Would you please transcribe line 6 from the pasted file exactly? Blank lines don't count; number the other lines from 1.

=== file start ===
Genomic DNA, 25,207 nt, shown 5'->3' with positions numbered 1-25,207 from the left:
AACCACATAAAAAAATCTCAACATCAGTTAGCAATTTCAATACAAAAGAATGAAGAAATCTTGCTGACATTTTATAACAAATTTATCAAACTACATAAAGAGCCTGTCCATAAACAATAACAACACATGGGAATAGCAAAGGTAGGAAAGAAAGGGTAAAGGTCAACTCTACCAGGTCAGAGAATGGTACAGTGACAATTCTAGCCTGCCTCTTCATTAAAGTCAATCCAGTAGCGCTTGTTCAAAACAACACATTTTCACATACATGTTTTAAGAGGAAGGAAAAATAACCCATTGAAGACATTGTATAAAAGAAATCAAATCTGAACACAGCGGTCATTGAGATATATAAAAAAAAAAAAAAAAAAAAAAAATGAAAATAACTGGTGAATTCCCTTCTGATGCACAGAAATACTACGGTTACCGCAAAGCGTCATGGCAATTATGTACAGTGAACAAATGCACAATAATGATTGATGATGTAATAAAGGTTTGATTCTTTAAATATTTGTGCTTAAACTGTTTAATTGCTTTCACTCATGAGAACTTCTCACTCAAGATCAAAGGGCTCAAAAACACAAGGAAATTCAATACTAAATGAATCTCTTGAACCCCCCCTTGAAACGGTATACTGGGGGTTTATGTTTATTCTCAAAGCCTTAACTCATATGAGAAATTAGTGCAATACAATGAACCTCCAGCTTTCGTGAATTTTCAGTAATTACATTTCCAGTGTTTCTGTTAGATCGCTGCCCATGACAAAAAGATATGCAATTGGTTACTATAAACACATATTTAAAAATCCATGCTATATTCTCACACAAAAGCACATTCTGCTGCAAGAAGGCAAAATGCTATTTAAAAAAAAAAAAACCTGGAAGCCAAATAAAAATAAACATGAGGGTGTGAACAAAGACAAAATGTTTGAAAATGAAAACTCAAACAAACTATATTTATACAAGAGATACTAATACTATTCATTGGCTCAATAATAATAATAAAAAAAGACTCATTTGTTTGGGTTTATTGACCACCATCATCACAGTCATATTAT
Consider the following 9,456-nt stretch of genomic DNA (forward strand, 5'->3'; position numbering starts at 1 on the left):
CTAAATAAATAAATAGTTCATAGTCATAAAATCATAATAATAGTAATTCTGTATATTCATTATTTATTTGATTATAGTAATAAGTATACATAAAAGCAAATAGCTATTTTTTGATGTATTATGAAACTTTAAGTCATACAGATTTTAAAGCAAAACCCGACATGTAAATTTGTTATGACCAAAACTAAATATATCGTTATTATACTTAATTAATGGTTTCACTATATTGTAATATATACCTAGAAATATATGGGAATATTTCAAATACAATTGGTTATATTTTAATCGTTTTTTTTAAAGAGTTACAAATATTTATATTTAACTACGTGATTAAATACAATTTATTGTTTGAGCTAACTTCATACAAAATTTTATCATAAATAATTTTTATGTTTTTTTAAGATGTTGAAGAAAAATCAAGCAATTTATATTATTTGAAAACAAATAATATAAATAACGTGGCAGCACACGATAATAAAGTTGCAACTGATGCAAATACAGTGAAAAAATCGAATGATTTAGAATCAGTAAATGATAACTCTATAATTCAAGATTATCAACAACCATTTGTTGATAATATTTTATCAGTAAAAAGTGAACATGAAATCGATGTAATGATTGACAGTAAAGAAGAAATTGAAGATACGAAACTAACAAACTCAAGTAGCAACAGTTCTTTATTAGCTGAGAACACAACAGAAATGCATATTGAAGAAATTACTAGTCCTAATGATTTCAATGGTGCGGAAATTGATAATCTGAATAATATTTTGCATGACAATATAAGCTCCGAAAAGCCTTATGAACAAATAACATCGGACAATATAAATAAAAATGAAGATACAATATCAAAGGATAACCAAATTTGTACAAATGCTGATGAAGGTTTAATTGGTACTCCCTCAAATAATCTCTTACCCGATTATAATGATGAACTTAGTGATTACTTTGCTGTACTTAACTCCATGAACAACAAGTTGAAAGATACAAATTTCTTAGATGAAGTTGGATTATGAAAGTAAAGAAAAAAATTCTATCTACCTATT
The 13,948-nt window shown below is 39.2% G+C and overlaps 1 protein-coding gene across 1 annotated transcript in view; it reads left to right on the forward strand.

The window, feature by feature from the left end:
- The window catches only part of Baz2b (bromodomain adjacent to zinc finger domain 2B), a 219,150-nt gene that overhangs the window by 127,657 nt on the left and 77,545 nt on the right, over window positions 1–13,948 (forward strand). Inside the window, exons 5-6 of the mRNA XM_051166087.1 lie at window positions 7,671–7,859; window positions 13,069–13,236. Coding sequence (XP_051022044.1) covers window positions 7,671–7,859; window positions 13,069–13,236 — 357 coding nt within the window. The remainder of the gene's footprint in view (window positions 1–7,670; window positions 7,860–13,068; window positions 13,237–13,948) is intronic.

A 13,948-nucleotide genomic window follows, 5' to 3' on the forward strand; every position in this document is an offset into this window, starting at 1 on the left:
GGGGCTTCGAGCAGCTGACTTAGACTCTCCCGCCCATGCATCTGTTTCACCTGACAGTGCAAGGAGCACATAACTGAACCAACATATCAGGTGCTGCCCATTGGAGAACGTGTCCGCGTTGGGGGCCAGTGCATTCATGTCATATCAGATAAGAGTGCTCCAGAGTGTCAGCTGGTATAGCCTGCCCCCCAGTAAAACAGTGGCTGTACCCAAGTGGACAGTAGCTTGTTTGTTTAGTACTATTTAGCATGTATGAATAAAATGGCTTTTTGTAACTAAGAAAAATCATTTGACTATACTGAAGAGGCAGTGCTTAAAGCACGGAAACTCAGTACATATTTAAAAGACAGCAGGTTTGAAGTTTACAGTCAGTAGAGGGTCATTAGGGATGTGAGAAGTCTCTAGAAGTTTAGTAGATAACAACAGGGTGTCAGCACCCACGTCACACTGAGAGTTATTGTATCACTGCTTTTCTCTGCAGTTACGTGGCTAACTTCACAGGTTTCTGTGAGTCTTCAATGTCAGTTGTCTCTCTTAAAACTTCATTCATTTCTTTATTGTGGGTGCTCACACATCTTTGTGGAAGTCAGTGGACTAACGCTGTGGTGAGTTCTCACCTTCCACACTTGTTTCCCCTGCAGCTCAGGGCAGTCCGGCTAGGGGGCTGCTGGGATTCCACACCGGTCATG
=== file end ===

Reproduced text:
The window, feature by feature from the left end: